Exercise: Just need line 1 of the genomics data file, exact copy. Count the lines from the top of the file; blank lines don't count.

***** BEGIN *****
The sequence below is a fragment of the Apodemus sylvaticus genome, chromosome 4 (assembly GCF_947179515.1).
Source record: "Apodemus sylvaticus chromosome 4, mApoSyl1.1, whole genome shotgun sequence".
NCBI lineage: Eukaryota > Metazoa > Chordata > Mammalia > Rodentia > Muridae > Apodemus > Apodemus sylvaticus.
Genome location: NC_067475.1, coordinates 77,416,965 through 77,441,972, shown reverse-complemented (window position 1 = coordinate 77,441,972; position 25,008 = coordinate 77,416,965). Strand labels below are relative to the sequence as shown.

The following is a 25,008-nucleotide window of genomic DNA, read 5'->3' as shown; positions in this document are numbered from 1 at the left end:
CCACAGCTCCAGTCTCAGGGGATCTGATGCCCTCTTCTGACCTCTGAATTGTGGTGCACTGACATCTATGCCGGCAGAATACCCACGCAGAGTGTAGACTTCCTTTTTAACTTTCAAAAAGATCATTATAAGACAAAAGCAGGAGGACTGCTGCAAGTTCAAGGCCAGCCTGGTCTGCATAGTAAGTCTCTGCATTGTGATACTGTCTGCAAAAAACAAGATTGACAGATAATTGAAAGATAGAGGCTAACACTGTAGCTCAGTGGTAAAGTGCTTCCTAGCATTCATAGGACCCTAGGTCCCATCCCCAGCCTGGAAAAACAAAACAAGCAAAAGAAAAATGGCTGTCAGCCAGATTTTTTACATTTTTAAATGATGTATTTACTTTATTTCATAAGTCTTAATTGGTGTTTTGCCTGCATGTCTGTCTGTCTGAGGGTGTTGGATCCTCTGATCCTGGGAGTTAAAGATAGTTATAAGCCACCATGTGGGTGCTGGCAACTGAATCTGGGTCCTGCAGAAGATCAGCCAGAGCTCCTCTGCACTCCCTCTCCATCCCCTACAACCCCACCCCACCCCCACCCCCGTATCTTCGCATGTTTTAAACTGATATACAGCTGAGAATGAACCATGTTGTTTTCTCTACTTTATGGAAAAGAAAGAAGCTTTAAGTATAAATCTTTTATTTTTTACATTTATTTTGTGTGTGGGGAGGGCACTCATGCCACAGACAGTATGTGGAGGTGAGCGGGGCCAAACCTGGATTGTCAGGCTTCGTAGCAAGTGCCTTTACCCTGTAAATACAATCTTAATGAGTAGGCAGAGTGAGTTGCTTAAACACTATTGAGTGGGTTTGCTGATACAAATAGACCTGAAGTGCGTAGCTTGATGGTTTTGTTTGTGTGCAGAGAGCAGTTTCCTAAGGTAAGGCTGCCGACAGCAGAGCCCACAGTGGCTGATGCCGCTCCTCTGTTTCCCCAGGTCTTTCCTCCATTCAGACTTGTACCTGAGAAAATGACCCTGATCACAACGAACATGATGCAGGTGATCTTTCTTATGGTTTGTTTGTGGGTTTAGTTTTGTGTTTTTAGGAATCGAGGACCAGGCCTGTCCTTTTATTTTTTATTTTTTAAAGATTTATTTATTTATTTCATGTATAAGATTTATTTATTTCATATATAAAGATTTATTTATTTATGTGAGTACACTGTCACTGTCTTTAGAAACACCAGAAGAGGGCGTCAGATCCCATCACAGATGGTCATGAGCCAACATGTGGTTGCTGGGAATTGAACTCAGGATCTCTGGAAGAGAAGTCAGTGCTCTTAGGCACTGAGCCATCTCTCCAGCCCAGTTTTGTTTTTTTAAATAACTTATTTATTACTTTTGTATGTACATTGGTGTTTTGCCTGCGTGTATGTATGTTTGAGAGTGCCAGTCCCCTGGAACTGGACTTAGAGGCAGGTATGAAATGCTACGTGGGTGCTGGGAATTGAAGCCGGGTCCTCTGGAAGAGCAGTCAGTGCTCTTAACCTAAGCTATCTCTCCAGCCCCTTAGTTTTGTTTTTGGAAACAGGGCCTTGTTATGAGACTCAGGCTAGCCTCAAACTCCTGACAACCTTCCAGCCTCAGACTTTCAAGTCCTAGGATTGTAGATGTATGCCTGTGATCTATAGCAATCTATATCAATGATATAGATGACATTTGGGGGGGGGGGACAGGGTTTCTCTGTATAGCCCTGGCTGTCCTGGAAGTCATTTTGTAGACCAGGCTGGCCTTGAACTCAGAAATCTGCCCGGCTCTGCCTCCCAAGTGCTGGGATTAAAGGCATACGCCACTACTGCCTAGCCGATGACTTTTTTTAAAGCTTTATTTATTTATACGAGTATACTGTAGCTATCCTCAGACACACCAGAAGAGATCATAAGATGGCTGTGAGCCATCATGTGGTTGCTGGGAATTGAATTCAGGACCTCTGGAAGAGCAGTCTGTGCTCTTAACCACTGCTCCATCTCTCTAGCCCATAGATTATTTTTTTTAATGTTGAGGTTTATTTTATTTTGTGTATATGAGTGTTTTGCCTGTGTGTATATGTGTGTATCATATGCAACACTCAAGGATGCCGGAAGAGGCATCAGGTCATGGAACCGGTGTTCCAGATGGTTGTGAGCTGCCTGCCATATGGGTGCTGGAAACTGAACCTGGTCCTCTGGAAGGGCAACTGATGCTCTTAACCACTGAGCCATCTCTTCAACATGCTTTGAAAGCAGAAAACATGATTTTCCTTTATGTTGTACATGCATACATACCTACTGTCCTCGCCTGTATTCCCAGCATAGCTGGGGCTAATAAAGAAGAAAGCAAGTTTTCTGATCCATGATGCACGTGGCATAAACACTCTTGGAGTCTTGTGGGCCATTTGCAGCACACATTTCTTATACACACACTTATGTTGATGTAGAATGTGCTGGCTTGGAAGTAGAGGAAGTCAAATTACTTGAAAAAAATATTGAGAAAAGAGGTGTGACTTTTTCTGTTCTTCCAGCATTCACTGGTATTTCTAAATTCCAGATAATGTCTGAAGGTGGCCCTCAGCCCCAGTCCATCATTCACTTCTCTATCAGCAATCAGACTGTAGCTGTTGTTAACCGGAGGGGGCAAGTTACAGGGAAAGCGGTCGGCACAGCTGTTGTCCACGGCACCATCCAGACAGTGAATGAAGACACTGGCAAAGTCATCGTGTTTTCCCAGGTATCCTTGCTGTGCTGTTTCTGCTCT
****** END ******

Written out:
The sequence below is a fragment of the Apodemus sylvaticus genome, chromosome 4 (assembly GCF_947179515.1).